AUSTIN - America’s colleges and universities are positioned to lead the transition to 100 percent renewable energy, according to a report released today by Environment Texas Research & Policy Center. And new legislation would authorize student funding to help colleges green their campuses.
At least twenty Texas colleges and universities have set goals to achieve carbon neutrality and many have taken important steps toward clean energy.
- Southwestern University’s decision to switch to 100% renewable energy prompted their city of Georgetown to follow suit by committing to the same goal. Southwestern has been entirely powered by renewable energy for about seven years now.
- In 2015, Rice University made a two year agreement to source 3 megawatts of their energy use from solar power (7% of their Houston campus’ power use). Rice set a goal to become carbon neutral by 2038 and they’re starting by designing “green buildings” through the LEED program and installing on-site solar panels.
- In 2015, Huston Tillotson installed 240 kilowatts in rooftop solar arrays on three buildings on campus, making HT the first private historically black college and university (HBCU) to generate a significant amount of energy from on-site renewable production.
- UT San Antonio boasts 1228 solar panels on campus, generating enough electricity to save the school $65,000 per year in energy costs.
- Texas A&M students funded the creation of the “Aggie Mini-Power Station,” which supplies power from solar energy to charge students’ electronic devices. The project was funded through the Aggie Green Fund, a student-funded program to support renewable energy and environmental projects on campus.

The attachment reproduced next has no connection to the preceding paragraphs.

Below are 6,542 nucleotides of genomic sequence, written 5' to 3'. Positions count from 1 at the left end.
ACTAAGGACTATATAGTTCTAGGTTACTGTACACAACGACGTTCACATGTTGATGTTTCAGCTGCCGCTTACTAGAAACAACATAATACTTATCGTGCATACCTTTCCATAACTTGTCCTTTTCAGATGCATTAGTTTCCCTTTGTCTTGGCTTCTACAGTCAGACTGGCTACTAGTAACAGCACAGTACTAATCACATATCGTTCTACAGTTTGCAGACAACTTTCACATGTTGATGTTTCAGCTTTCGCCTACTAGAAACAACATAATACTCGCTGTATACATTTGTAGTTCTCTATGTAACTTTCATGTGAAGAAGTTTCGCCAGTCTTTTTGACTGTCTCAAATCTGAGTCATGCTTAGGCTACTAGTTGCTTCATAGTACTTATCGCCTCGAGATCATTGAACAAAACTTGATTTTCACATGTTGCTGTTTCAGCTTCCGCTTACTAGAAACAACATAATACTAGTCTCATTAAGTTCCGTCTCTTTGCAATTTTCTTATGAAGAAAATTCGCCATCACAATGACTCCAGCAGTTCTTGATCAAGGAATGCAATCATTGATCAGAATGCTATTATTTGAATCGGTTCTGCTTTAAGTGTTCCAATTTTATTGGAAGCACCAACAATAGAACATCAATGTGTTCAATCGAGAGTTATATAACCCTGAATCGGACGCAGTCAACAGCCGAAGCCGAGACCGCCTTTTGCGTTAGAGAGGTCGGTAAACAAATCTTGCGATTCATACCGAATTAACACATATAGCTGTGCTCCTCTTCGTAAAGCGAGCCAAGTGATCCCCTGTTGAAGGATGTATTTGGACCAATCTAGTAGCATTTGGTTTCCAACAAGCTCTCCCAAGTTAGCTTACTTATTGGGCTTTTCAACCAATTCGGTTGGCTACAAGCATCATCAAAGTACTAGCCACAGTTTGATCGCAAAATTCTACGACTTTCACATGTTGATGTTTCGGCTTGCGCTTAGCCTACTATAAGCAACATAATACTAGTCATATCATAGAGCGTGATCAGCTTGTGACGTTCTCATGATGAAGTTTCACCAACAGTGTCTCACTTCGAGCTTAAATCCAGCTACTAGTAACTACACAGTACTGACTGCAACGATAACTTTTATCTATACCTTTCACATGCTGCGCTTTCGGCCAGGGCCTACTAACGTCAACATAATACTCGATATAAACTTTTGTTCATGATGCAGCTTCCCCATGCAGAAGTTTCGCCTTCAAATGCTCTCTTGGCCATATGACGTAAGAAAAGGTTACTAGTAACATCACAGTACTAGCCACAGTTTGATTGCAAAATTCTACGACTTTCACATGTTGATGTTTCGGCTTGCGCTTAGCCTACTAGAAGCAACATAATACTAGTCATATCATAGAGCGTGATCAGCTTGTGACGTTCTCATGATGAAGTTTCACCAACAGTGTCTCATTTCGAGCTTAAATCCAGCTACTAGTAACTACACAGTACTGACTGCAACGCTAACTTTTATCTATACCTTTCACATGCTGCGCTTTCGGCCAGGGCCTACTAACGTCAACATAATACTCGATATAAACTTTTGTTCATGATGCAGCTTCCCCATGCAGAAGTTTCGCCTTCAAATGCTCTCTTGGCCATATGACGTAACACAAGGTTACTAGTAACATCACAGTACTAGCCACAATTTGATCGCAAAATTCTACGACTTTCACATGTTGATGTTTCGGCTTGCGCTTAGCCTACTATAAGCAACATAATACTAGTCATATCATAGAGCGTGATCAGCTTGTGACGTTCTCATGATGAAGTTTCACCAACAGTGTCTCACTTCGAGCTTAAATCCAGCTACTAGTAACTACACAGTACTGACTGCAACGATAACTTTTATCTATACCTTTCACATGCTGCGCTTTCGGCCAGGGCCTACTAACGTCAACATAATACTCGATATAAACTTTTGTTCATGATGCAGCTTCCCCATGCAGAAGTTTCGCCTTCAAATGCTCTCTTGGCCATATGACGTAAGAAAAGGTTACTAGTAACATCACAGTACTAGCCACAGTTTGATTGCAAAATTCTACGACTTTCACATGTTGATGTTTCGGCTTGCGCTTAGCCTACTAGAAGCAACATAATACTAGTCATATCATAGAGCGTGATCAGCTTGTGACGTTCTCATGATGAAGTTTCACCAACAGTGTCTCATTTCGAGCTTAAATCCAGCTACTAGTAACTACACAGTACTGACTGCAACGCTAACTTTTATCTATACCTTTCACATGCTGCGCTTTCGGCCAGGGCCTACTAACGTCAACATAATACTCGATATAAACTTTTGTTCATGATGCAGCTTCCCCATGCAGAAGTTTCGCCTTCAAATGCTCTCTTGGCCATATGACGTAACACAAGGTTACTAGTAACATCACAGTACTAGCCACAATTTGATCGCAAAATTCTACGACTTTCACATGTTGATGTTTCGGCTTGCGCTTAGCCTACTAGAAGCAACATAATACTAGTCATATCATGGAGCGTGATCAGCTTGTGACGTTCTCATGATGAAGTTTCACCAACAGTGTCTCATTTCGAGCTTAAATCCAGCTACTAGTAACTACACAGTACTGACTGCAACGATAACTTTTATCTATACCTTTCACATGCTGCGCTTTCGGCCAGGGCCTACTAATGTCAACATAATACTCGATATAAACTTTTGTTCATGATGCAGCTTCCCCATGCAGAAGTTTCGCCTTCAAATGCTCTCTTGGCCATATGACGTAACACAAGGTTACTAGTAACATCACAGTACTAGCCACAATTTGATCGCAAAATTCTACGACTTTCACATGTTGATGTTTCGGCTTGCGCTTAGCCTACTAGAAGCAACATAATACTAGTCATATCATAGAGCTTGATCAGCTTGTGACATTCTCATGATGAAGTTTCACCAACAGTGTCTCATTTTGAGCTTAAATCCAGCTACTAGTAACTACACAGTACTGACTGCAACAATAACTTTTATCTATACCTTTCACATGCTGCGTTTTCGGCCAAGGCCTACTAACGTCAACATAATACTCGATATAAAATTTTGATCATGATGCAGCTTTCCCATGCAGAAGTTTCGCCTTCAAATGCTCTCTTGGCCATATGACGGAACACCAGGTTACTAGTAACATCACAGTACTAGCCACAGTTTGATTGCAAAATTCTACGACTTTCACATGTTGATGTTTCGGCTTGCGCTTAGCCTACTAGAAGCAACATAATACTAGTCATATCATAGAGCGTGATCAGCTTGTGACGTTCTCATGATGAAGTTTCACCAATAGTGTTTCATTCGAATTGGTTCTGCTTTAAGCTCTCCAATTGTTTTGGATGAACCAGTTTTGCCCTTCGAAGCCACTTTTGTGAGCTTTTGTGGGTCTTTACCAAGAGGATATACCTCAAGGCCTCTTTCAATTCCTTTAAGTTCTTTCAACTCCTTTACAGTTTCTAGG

SB 1552 (Menendez) would allow students at Texas public colleges to hold elections to institute or continue similar green fees at their campuses.
"Students and young people understand better than most the consequences of climate change," said Senator Jose Menendez. "Senate Bill 1552 will empower college students to change university policy to develop renewable energy and protect our environment."
According to the report, Renewable Energy 100: The Course to a Carbon-Free Campus, transitioning to 100 percent renewable energy is the best way for the hundreds of universities that have made commitments to carbon neutrality by 2050 to achieve their goals. The report cites a number of factors that make institutions of higher education well-suited to lead America’s efforts:
- They are significant energy consumers, serving more than 20 million students;
- College and university campuses often have physical attributes that make them good locations for hosting clean energy projects. Many have space on rooftops, in parking lots, and on marginal land for hosting solar panels, wind turbines, and other clean energy technologies;
- They can save money and hedge against volatile fossil fuel costs by investing in clean energy;
- They are leaders of innovation and training;
“By adopting plans for a rapid and steady shift to 100 percent, clean renewable energy Texas’ colleges and universities can play a vital role in the country’s efforts reduce climate-altering carbon pollution,” said Luke Metzger, Director of Environment Texas. “As influential institutions in their communities they can set an example; while conducting the research we need and training the clean energy practitioners of the future.”
By setting ambitious clean energy goals, colleges and universities can bolster learning and research, drive innovation, attract new students, and save money – all while setting an example for the nation and reducing their own environmental impact. At the same time, bold clean energy goals are attractive to students and others in the campus community.
“A shift to 100 percent renewable energy is the kind of vision that’s needed to inspire young adults on college campuses to get involved,” continued Metzger. “Today’s college students will be the civic leaders we need to move us to a sustainable world.”
Environment Texas is a statewide, citizen-based advocacy organizations working for a cleaner, greener, healthier future.